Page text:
Stallings said:

“The reason food allergy symptoms are often confused with other [conditions] such as lactose intolerance is because there’s an overlap in some of the symptoms.”

The panel estimated that about 5% of U.S. children have legitimate food allergies, and wrote that:

“Eight food groups are considered to be major allergens. These are milk, egg, peanut, tree nuts, wheat, soy, fish, and crustacean shellfish.” [2]

Stallings added:

“Questions persist about whether food allergy prevalence has been on the rise within the past two decades and why. The current data do not unequivocally support the occurrence of such a rise.”

The Definition of a Food Allergy

Allergies are caused by an immune response to a normally-harmless food or other substance. Allergies typically cause hives and swelling or gastrointestinal distress. Severe food allergies can be life-threatening. In contrast, someone with lactose intolerance can’t easily digest the natural sugar in milk, and the condition is not life-threatening – just highly uncomfortable. [1]

Source: Personal Health News

As the American Academy of Pediatrics points out, “while lactose intolerance can cause a great deal of discomfort, it will not produce a life-threatening reaction such as anaphylaxis.” [1]

Anaphylaxis (severe allergic reaction) can cause someone to go into shock within seconds or minutes of contact with the food or substance (latex, e.g.) that he or she is allergic to. A sudden drop in blood pressure occurs; and the airways narrow, which blocks normal breathing. Other symptoms of anaphylactic shock can include a rapid, weak pulse a skin rash, and nausea and vomiting. [3]

Read: 18 Million Americans Suffer from Gluten Intolerance

Another problem making it difficult to determine how many people have food allergies is the fact that diagnosing food allergies can be complicated. Stallings said that there’s no single skin or blood test that lets physicians accurately determine whether a person has an allergy to a specific food. [1]

Advice for Parents

Parents should seek immediate medical attention if their child’s lips swell or the child has difficulty breathing. When the symptoms are milder, parents should see an expert, such as a pediatric allergist, instead of declaring that the child has an allergy.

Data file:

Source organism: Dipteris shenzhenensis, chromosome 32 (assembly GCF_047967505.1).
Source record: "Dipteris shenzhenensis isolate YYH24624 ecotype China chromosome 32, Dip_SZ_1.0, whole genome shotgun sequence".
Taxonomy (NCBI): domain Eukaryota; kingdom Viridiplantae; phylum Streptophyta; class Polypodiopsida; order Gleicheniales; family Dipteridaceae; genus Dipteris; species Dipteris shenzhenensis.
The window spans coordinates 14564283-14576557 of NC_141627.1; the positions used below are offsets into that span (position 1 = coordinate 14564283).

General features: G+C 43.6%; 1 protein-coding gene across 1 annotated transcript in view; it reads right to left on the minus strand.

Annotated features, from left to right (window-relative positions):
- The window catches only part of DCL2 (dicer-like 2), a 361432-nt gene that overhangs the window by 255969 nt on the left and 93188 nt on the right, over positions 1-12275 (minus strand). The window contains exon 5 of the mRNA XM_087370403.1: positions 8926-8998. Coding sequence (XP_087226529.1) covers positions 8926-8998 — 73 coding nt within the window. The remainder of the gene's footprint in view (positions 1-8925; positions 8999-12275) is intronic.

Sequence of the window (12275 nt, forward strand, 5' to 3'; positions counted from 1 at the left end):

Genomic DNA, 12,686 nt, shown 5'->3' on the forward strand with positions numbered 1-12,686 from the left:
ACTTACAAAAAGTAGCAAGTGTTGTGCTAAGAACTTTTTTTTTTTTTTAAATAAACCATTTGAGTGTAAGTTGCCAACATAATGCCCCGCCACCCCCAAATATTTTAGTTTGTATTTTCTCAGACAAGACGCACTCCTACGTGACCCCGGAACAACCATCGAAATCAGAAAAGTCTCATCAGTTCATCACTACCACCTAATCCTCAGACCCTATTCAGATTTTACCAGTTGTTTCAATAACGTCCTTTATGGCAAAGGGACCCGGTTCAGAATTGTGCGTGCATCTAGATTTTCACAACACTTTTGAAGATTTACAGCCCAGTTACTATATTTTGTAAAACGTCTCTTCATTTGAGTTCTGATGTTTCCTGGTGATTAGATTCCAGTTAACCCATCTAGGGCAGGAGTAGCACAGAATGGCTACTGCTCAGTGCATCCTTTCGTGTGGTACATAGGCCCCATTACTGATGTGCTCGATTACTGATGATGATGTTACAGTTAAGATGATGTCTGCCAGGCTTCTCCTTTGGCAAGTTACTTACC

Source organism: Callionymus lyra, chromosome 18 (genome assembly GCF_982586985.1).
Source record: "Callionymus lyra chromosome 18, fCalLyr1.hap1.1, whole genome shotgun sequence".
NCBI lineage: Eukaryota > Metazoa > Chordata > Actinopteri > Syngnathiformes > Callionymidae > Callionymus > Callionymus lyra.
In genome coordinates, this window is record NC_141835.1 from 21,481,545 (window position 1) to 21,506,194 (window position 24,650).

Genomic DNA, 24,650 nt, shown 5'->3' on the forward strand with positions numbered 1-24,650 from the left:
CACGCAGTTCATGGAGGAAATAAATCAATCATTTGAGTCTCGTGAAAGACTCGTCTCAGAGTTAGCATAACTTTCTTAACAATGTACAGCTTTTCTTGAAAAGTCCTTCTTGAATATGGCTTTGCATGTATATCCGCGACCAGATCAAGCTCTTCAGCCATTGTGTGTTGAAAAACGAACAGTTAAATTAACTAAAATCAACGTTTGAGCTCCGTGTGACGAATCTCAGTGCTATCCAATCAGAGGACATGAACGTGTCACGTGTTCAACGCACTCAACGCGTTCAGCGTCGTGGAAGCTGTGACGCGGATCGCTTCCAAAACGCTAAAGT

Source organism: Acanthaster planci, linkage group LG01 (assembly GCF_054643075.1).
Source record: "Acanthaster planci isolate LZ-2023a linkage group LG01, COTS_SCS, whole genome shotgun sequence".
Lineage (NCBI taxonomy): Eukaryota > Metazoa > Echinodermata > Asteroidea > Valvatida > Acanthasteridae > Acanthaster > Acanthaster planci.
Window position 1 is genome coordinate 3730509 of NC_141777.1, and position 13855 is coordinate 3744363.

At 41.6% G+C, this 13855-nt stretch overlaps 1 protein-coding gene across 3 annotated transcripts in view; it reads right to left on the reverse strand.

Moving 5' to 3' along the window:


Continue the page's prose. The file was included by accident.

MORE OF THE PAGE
Bruce Lanser, who directs the pediatric food allergy program at National Jewish Health in Denver, said:

“We unfortunately see kids avoiding a food unnecessarily because of some fear of a potential allergy.”

The best diagnostic tool at experts’ disposal is an oral food challenge, according to Lanser. Under medical supervision, patients eat small amounts of the food they are suspected of being allergic to. Lanser explained:

“We start with a small amount of food and slowly give increasing doses up to a full serving.”

If the patient has a reaction during the test, “obviously we stop and treat,” he said.

The authors of the report wrote:

“The patient’s medical history and other test results, such as from a skin prick test, can suggest the likelihood of a food allergy, but in some cases an oral food challenge – which involves a gradual, medically supervised ingestion of increasingly larger doses of the food being tested as a possible allergen – is needed to confirm diagnosis. ” [2]

That’s a lot of work to confirm an allergy, so people often just go on a hunch.

Lanser said he tests his patients once a year to see if they’ve outgrown their food allergies. And they often have. Said Lanser:

“Milk and egg allergy are commonly outgrown. About 1 in 5 people outgrow their peanut allergy.” [1]

Food Allergy Safety – 4 Recommendations

The authors of the new report recommend more research to determine the prevalence of food allergies. The report also includes many recommendations for addressing food-allergy safety:

  • 1. Kids who have severe symptoms of a food allergy may require an epinephrine injection. In many schools, only a school nurse is trained to give shots. The report recommends that other administrators and teachers also be trained to administer epinephrine in case of emergency.
  • 3. Health professionals and the public should receive better education concerning differences between true food allergies and other disorders (lactose intolerance and gluten sensitivity, e.g.) that are often mistaken for allergies.
  • 4. Restaurant workers, first responders, and others should receive better training in helping people avoid foods they’re allergic to, and in treating severe allergic reactions with epinephrine, often sold as an EpiPen. [4]

Sources:

[1] NPR

[2] NBC News

[3] Mayo Clinic

[4] The Boston Globe

Personal Health News